Husband: John PIPKIN 1
 in , Nansemond County, Virginia 2 3 4 5
 about 1702
 in , Chowan County, North Carolina 15 16 17
 in , Dobbs County, North Carolina 6 7 8
Father: John PIPKIN
Mother: Mary STEWARD
Spouses: Sarah GOODMAN
Occupation: Planter; , Dobbs County, North Carolina 9
Misc: (See Gen. Notes)
 Tax List; , Dobbs County, North Carolina 10
 Voters List; , Wayne County, North Carolina 11
Wife: Sarah WOODWARD
 in , Chowan County, North Carolina 12 13 14
Died: Unknown

Additional Information


<u>JOHN PIPKIN IV (1699 -1782)</u> - The earliest record of John Pipkin is in his father's will in a "bequeath to my son Daniel Pipkin a piece of land upon Milly Swamp being part of the tract that his brother John Pipkin did formerly live upon." John IV did not receive any portion of his father's estate in the will. He had already received from his father a gift "of inheritance in fee simple" 180 acres which John Pipkin Sr had purchased from a Joseph Bradey 2 Aug 1736. John IV didn't keep this land very long. He sold the same 180 acres to a Moses Hare on 16 October 1740. John IV started with his original 640-acre land grant he received in Chowan Precinct on 1 Mar 1720. Ten years later on 19 Feb 1730, he "and wife Sarah" sold 100 acres of this land to a Charles Gaffin, leaving a
balance of 540 acres. Two years later on 17 Jan 1732, John IV purchased 80 acres from his father. (Bal 620) In August 1736, John Jr received "inheritance" of 180 acres from his father. (Bal 800) On 22 Oct 1739, John IV sold 80 acres to Joseph Bradey. (This is the same Joseph Bradey from whom John III had purchased the 180-acre
"inheritance" tract three years earlier and gave to John IIII. John IIII now has 720 acres. On 16 Oct 1740 John Pipkin IV sold his 180-acre "inheritance" land to Moses Hare, leaving John IV with a balance of 540 acres in Chowan County. Five years later John IV father died (1745). Shortly after his father's death, John IV moved westward to Johnston County, NC.[North Carolina]. In 1747, John IV purchased land in Johnston Co[unty]. from an Arthur Fort and established a new plantation. Six years after that on 29 Jan 1753, John Pipkin IV, listed as "a planter from Johnston Co[unty]" sold his 540 acreslying on Mills Swamp in Chowan Co[unty] for "15 pounds Virginia currency." This was the remaining part of the original 640 acres he had received 33 years earlierin the land grant of 1720. John Pipkin IV and his wife Sarah lived on their plantation in that portion of Johnston Co[unty] which in 1758 became Dobbs Co[unty] and in 1779 became Wayne County. This area is situated near the center of North Carolina. Dobbs County, North Carolina 1779 Voters List; It Was Not Easy To Vote in 1779 Kinston Daily Free Press Friday - November 2, 1962, Page 10 "In 1779 the outlook for the success of the American Revolution had grown very dim. This year and the next were to be the darkest hours for the patriots. Kinston, the home town of Governor Richard Caswell, had become the de facto capital of the new State. Here the State's Board of War usually met in secret sessions. Sometimes the Council of State met here. Sessions of the General Assembly, being more a matter of public knowledge, usually were convened at larger and more heavily guarded towns. While the name of the town was changed from Kingston to Kinston by law in 1784, already by 1779 the patriots were calling it Kinston in derision of the King of England from whose title the original name derived. The vote in the general election in 1779 required the highest patriotic conviction. If the Revolutionary cause failed, each of these voters would be marked as among the rankest seditionists. For these were the men of Dobbs County who closest held to heart the pledge of the Declaration of Independence, the pledgeof "our sacred honor." This list of Dobbs voters is complete but does not complete her roll of honor, for there were those who were away with the armies in the field and the women whose names do not appear on this list. Still, these are the fathers and brothers and staunch supporters of those who fought, and each of them deserves to be remembered. Even to those whose resolute patriotism stilled all fear of the possibility of danger in defeat, to vote was no easy matter. The voting place was at the old Dobbs County Courthouse erected near Walnut Creek about midway between present LaGrange and Goldsboro. Dobbs County included practically all of the areas now compri................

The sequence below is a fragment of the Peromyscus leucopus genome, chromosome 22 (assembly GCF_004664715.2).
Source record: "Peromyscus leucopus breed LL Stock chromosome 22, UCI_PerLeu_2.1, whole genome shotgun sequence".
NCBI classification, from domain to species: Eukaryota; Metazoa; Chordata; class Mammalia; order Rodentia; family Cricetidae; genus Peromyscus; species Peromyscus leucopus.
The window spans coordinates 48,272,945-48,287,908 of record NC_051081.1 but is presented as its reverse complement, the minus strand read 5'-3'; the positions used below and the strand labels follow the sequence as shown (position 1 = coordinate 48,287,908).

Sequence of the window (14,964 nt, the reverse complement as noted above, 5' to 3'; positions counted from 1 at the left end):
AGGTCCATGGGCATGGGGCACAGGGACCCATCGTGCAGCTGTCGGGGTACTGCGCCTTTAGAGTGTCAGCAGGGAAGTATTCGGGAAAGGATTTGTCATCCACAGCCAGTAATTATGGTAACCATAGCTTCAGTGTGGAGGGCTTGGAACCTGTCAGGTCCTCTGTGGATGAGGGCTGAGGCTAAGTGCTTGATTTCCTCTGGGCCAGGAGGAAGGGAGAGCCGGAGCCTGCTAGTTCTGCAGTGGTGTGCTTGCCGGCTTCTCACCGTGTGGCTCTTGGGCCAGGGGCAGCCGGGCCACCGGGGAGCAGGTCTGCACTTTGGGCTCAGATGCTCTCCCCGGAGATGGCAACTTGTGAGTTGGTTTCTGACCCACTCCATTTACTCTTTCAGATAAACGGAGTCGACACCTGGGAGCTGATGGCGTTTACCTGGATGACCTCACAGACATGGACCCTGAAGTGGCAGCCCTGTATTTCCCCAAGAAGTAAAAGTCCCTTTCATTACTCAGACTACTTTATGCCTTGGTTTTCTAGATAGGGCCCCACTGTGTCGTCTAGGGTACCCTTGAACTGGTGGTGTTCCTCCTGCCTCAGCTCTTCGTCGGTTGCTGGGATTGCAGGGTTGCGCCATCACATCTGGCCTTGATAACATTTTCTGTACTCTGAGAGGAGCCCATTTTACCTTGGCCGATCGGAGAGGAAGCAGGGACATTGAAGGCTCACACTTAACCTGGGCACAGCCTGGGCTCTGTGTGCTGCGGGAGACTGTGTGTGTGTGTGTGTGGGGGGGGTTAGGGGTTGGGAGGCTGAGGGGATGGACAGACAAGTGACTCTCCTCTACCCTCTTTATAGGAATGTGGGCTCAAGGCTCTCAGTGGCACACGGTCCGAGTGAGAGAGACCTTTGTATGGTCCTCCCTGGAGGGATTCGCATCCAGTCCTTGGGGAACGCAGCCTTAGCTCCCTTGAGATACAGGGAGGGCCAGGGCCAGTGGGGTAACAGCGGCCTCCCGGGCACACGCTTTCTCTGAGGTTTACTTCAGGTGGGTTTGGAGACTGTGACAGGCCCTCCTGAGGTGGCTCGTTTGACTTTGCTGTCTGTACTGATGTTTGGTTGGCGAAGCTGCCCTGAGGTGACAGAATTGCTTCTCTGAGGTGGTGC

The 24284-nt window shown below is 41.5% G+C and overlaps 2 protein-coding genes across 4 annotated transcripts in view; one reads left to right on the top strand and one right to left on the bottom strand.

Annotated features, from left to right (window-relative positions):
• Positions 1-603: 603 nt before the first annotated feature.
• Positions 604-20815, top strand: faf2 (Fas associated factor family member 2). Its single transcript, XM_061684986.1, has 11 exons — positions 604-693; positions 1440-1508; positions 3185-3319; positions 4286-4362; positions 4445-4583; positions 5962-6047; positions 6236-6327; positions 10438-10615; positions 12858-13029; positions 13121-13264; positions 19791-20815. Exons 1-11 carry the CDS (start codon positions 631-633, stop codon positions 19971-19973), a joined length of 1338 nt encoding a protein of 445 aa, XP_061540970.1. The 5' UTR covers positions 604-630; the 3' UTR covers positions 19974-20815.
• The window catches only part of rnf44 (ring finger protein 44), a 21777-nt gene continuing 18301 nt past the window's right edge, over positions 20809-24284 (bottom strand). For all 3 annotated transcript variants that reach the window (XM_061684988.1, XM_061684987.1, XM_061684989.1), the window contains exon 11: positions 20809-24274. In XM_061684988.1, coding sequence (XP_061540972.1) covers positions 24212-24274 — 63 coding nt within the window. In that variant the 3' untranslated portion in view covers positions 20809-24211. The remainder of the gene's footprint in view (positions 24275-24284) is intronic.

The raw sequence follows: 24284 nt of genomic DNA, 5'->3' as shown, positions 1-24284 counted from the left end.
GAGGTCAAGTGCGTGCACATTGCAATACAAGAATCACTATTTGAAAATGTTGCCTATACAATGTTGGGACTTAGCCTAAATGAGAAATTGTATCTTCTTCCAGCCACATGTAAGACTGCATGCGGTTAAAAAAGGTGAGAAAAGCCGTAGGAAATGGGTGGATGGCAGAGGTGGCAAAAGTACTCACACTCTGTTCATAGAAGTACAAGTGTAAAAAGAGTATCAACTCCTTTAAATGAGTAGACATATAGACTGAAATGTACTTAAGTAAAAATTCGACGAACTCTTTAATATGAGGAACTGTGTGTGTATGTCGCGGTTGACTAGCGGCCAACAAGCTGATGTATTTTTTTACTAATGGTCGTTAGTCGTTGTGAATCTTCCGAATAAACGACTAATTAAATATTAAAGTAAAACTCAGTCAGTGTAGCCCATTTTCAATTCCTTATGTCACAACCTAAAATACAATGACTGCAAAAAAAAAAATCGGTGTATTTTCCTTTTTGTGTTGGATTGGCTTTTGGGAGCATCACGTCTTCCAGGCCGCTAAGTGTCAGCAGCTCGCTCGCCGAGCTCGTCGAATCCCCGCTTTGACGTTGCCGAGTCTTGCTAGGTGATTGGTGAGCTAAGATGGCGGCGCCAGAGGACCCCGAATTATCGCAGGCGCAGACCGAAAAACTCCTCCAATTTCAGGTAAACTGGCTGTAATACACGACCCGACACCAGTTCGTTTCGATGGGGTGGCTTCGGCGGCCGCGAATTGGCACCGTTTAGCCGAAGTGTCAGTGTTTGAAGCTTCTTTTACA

1. Joseph A Williams Family Tree, World Tree Connection, [132].
  2. Elizabeth A Pipkin Ancesters .FTW [91].
  3. Edward Thomas Ray Descendants.FTW [89].
  4. Joseph A Williams Family Tree, World Tree Connection, [132].
  5. Pipkin Family Ancestry, Clint Pipkin [181].
  6. Elizabeth A Pipkin Ancesters .FTW [91].
  7. Edward Thomas Ray Descendants.FTW [89].
  8. Joseph A Williams Family Tree, World Tree Connection, [132].
  9. Ibid.
  10. Ibid.
  11. Ibid.
  12. Elizabeth A Pipkin Ancesters .FTW [91].
  13. Edward Thomas Ray Descendants.FTW [89].
  14. Joseph A Williams Family Tree, World Tree Connection, [132].
  15. Elizabeth A Pipkin Ancesters .FTW [91].
  16. Edward Thomas Ray Descendants.FTW [89].
  17. Joseph A Williams Family Tree, World Tree Connection, [132].

Revised: September 09, 2007
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